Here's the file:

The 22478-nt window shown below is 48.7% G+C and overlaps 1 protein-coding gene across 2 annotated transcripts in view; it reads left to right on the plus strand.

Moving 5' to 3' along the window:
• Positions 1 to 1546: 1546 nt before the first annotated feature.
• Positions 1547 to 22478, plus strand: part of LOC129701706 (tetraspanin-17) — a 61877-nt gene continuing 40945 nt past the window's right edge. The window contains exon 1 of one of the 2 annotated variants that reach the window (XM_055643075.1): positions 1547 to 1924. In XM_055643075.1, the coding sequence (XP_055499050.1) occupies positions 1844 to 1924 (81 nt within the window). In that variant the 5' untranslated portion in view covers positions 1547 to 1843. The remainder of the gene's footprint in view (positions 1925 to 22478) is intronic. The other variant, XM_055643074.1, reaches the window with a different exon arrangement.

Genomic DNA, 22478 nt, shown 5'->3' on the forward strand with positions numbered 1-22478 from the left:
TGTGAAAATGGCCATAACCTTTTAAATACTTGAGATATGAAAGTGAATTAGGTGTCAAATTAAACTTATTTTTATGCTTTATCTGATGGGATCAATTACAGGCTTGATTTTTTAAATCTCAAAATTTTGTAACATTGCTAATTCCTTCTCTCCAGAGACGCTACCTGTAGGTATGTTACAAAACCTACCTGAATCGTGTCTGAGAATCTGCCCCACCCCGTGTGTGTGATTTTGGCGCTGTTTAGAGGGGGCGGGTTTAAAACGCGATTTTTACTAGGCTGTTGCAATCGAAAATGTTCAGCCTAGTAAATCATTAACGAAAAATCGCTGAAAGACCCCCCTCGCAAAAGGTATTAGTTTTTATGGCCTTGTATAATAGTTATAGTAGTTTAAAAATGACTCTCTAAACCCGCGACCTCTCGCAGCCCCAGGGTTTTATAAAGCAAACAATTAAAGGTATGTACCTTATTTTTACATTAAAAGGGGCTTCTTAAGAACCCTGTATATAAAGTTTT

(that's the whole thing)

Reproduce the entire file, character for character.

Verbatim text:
The 22478-nt window shown below is 48.7% G+C and overlaps 1 protein-coding gene across 2 annotated transcripts in view; it reads left to right on the plus strand.

Moving 5' to 3' along the window:
• Positions 1 to 1546: 1546 nt before the first annotated feature.
• Positions 1547 to 22478, plus strand: part of LOC129701706 (tetraspanin-17) — a 61877-nt gene continuing 40945 nt past the window's right edge. The window contains exon 1 of one of the 2 annotated variants that reach the window (XM_055643075.1): positions 1547 to 1924. In XM_055643075.1, the coding sequence (XP_055499050.1) occupies positions 1844 to 1924 (81 nt within the window). In that variant the 5' untranslated portion in view covers positions 1547 to 1843. The remainder of the gene's footprint in view (positions 1925 to 22478) is intronic. The other variant, XM_055643074.1, reaches the window with a different exon arrangement.

Genomic DNA, 22478 nt, shown 5'->3' on the forward strand with positions numbered 1-22478 from the left:
TGTGAAAATGGCCATAACCTTTTAAATACTTGAGATATGAAAGTGAATTAGGTGTCAAATTAAACTTATTTTTATGCTTTATCTGATGGGATCAATTACAGGCTTGATTTTTTAAATCTCAAAATTTTGTAACATTGCTAATTCCTTCTCTCCAGAGACGCTACCTGTAGGTATGTTACAAAACCTACCTGAATCGTGTCTGAGAATCTGCCCCACCCCGTGTGTGTGATTTTGGCGCTGTTTAGAGGGGGCGGGTTTAAAACGCGATTTTTACTAGGCTGTTGCAATCGAAAATGTTCAGCCTAGTAAATCATTAACGAAAAATCGCTGAAAGACCCCCCTCGCAAAAGGTATTAGTTTTTATGGCCTTGTATAATAGTTATAGTAGTTTAAAAATGACTCTCTAAACCCGCGACCTCTCGCAGCCCCAGGGTTTTATAAAGCAAACAATTAAAGGTATGTACCTTATTTTTACATTAAAAGGGGCTTCTTAAGAACCCTGTATATAAAGTTTT